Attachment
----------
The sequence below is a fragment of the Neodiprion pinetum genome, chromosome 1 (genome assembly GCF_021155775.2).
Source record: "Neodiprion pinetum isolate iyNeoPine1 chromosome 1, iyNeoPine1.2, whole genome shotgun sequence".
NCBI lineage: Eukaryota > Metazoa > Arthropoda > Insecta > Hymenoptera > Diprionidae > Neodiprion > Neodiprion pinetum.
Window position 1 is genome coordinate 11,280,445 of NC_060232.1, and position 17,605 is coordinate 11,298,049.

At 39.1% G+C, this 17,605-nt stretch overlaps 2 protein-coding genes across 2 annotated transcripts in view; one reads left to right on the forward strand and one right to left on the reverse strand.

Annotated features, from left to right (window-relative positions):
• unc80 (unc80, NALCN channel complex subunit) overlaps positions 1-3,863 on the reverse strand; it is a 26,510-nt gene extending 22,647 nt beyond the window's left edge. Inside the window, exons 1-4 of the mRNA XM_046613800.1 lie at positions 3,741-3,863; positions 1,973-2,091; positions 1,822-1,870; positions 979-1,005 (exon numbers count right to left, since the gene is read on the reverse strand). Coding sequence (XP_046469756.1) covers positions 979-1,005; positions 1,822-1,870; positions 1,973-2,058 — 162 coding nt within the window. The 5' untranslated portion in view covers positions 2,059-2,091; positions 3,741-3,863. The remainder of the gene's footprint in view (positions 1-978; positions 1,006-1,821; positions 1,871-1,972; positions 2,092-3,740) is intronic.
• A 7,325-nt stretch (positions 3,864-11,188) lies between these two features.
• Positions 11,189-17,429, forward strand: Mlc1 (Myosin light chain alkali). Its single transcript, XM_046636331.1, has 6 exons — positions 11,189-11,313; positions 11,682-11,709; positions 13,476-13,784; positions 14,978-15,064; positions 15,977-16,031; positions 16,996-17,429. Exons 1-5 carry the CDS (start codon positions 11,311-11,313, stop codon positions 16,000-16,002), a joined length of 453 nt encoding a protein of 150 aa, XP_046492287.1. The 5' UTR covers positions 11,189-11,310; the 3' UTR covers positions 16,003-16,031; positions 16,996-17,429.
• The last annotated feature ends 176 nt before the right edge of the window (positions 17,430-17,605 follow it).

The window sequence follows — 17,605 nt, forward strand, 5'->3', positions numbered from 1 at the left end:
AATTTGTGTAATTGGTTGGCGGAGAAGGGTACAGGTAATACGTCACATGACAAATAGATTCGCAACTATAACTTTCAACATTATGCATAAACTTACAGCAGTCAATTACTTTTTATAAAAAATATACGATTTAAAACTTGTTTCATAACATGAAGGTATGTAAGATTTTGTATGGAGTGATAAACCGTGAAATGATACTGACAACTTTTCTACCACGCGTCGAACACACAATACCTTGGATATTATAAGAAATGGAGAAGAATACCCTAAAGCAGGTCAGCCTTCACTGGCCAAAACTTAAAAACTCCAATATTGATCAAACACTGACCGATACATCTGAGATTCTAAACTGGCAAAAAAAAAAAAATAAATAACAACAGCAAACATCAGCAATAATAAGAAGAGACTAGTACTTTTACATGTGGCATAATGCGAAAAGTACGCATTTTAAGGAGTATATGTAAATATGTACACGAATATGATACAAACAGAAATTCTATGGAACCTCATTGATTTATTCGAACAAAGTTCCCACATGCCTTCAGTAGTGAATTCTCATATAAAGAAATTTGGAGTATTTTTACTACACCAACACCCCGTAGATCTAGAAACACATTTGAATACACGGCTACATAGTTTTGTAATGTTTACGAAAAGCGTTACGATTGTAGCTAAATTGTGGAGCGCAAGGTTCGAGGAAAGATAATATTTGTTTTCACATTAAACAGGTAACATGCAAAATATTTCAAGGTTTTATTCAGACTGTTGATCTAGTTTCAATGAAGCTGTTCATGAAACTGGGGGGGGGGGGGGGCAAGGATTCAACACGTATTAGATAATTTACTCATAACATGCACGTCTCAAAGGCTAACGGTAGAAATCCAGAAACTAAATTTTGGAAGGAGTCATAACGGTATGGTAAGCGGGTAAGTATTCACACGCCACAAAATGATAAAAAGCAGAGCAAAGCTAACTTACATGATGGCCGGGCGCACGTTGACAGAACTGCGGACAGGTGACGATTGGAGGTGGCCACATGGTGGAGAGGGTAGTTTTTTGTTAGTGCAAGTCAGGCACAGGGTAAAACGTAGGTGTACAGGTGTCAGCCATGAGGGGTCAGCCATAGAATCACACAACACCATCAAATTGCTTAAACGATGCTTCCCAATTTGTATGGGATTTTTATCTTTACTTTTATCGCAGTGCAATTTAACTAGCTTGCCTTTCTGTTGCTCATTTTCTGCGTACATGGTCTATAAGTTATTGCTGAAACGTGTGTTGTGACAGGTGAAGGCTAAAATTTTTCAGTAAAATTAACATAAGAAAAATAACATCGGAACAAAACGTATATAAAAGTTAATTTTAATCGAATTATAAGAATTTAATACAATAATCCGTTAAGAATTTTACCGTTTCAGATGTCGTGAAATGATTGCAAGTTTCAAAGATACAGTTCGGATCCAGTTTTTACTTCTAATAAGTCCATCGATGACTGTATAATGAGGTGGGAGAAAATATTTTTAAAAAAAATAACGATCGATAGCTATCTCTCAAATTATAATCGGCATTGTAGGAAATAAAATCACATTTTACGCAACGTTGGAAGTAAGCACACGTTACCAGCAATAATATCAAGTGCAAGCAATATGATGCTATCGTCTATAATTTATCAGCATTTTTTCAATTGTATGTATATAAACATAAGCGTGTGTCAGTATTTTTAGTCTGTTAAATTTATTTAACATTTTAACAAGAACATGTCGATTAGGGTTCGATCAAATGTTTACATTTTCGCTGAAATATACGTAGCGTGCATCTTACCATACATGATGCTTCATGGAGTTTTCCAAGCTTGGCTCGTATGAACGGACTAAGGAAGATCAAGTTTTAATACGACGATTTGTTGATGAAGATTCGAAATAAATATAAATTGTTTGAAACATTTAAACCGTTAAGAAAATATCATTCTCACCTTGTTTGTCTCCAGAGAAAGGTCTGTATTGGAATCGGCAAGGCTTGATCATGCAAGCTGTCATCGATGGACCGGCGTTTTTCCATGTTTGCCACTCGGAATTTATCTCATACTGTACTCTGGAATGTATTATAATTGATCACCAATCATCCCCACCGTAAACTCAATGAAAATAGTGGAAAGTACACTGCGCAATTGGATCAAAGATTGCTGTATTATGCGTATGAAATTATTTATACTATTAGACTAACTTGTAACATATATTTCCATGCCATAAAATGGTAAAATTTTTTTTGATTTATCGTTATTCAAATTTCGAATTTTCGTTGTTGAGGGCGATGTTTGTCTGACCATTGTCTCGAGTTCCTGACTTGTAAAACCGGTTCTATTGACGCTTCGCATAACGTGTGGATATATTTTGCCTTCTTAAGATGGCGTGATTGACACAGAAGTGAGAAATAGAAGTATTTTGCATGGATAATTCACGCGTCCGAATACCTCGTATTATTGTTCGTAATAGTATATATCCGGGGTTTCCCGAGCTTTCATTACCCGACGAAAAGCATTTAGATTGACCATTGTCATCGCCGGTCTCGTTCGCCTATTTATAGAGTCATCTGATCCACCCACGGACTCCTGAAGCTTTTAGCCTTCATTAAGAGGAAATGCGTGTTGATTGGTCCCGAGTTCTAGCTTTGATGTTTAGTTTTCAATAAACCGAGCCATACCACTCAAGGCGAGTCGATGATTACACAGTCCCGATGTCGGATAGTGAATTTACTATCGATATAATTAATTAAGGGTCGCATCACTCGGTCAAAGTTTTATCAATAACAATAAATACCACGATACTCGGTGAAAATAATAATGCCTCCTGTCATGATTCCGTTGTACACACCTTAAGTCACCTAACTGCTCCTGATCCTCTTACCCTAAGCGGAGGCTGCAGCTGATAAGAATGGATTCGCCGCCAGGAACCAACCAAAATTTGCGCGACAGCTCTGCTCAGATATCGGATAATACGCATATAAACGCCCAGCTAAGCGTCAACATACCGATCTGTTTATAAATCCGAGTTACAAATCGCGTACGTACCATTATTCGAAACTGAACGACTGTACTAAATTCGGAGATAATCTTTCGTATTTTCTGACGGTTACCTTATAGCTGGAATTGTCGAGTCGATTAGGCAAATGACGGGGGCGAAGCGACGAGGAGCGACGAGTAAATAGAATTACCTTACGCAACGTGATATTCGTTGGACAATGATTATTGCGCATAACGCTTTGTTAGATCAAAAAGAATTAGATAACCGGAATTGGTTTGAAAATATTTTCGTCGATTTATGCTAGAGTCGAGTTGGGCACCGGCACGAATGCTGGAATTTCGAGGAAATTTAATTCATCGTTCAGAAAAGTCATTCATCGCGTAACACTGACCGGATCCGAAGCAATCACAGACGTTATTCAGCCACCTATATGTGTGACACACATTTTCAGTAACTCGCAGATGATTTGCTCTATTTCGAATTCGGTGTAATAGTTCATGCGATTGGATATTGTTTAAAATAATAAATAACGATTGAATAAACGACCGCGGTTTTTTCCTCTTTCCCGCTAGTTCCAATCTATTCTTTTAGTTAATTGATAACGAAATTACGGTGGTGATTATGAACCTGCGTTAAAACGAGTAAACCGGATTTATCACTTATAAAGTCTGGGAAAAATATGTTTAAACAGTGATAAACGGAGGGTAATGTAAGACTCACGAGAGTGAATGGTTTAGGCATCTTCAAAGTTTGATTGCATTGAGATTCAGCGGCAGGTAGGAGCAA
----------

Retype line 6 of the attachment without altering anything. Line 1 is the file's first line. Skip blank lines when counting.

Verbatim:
Annotated features, from left to right (window-relative positions):